Many of the changes the CCC wanted were clearly designed to put construction trade unions out of business. The Code as currently written, they claimed at the time, was “making Alberta companies uncompetitive,” which likely explains where Mr. Lukaszuk got his breezy explanation for his actions.

The evidence reported by the CBC yesterday also suggests several influential government members – including then-premier Stelmach, Premier Redford and Mr. Lukaszuk – enthusiastically entertained the CCC’s lobbying efforts, although they must have known only one member, the virulently anti-union Merit Contractors, was registered as a lobbyist.

In fairness, Alberta’s lobbying law is subject to interpretation in places, allowing unregistered lobbyists 100 unregulated hours as freebies. But it is known that Ms. Redford’s leadership campaign received donations of $26,900 from CCC members, and all leadership campaigns received donations of at least $121,800 from the group’s members. The PC Party got $186,750 in donations from the anti-union coalition between 2009 and last year.

CCC members received close to $1 billion in government contracts and grants over a six-year period.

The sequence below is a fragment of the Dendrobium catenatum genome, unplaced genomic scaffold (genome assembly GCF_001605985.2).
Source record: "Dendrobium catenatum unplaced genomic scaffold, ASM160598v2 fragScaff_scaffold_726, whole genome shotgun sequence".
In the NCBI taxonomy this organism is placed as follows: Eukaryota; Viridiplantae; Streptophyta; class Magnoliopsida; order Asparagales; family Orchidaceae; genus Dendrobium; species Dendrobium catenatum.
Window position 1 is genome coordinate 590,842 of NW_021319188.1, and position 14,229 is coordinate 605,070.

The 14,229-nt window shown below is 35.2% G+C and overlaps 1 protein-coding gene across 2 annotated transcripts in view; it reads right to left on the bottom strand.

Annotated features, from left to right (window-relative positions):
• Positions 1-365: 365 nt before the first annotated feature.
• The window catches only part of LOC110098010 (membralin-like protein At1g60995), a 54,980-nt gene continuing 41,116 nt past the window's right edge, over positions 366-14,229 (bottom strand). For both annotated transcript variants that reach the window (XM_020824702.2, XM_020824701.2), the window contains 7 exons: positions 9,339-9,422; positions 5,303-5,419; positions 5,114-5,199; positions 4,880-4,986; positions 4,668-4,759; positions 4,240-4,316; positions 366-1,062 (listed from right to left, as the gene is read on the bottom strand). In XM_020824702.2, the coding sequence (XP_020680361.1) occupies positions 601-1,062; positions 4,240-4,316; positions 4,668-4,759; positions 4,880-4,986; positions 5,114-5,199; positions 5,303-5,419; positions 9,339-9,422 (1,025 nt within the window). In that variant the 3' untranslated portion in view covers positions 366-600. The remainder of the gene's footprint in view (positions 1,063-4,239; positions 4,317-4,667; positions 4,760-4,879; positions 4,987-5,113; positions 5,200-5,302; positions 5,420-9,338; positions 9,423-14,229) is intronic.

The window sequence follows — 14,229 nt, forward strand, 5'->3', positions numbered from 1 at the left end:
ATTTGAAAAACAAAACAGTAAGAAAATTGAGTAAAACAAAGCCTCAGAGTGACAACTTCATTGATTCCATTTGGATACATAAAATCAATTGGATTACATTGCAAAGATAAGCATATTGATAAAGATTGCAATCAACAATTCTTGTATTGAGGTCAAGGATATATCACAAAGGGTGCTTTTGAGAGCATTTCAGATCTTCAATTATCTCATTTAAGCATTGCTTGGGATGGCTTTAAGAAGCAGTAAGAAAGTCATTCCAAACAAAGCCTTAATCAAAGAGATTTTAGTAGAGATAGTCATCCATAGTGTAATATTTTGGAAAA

By the 2012 election campaign, many of the CCC’s ideas had made it into the PC Party’s official election platform, where they can be found on page 30.

Less than two months later, when Ms. Redford was premier and the CCC was growing dissatisfied at the pace of the changes it was looking for, Tom Brown, a senior vice-president of Ledcor, one of the companies in the CCC, fired off a sharp note to the executive director of Premier Redford’s Calgary office.

In it, Mr. Brown said of his company and PCL Construction, “We both made major contributions to Ms. Redford’s leadership campaign and to the PCs’ election campaign fund (in Ledcor’s case up to the legislated maximum). Other members of our Coalition were also significant supporters of both the Premier and the PC Party. … there will be huge disappointment and possibly misgivings within our Coalition if I do not have something concrete to report next week.” (Italics added by me.)

For all intents and purposes, it sounds very much as if Alberta’s anti-union construction companies demanded, and very nearly got, the chance to write their own governing legislation!

As Alberta NDP Leader Brian Mason noted at a news conference with AFL President Gil McGowan yesterday, “what these letters and emails show is that the PCs have been more than willing to collude on changing laws that affect Alberta workers and their families with the usual group of funders, friends and insiders.

“The premier accepted significant donations from Merit and the rest of this coalition during the PC leadership race and the last election,” Mr. Mason said. “It’s very clear they weren’t asking for changes to the Labour Code – they were expecting them.”